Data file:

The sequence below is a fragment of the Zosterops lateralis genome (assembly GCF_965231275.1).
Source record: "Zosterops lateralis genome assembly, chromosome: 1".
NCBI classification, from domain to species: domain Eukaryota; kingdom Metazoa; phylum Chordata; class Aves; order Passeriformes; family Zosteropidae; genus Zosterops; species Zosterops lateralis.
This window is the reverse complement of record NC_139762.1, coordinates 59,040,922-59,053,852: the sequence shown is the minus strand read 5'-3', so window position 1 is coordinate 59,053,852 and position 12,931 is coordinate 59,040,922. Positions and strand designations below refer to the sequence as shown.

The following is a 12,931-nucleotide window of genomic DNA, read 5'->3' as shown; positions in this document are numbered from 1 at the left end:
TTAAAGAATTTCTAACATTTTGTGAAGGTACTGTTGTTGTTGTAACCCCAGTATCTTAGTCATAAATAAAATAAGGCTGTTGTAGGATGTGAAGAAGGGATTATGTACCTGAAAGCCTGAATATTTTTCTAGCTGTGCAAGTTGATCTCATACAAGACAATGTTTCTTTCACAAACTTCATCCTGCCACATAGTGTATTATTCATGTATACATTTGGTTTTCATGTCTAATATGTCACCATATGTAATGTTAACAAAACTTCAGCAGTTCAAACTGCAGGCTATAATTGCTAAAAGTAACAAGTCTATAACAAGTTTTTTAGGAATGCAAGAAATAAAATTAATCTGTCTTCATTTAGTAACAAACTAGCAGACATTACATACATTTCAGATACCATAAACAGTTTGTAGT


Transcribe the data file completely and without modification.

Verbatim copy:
The sequence below is a fragment of the Zosterops lateralis genome (assembly GCF_965231275.1).
Source record: "Zosterops lateralis genome assembly, chromosome: 1".
NCBI classification, from domain to species: domain Eukaryota; kingdom Metazoa; phylum Chordata; class Aves; order Passeriformes; family Zosteropidae; genus Zosterops; species Zosterops lateralis.
This window is the reverse complement of record NC_139762.1, coordinates 59,040,922-59,053,852: the sequence shown is the minus strand read 5'-3', so window position 1 is coordinate 59,053,852 and position 12,931 is coordinate 59,040,922. Positions and strand designations below refer to the sequence as shown.

The following is a 12,931-nucleotide window of genomic DNA, read 5'->3' as shown; positions in this document are numbered from 1 at the left end:
TTAAAGAATTTCTAACATTTTGTGAAGGTACTGTTGTTGTTGTAACCCCAGTATCTTAGTCATAAATAAAATAAGGCTGTTGTAGGATGTGAAGAAGGGATTATGTACCTGAAAGCCTGAATATTTTTCTAGCTGTGCAAGTTGATCTCATACAAGACAATGTTTCTTTCACAAACTTCATCCTGCCACATAGTGTATTATTCATGTATACATTTGGTTTTCATGTCTAATATGTCACCATATGTAATGTTAACAAAACTTCAGCAGTTCAAACTGCAGGCTATAATTGCTAAAAGTAACAAGTCTATAACAAGTTTTTTAGGAATGCAAGAAATAAAATTAATCTGTCTTCATTTAGTAACAAACTAGCAGACATTACATACATTTCAGATACCATAAACAGTTTGTAGT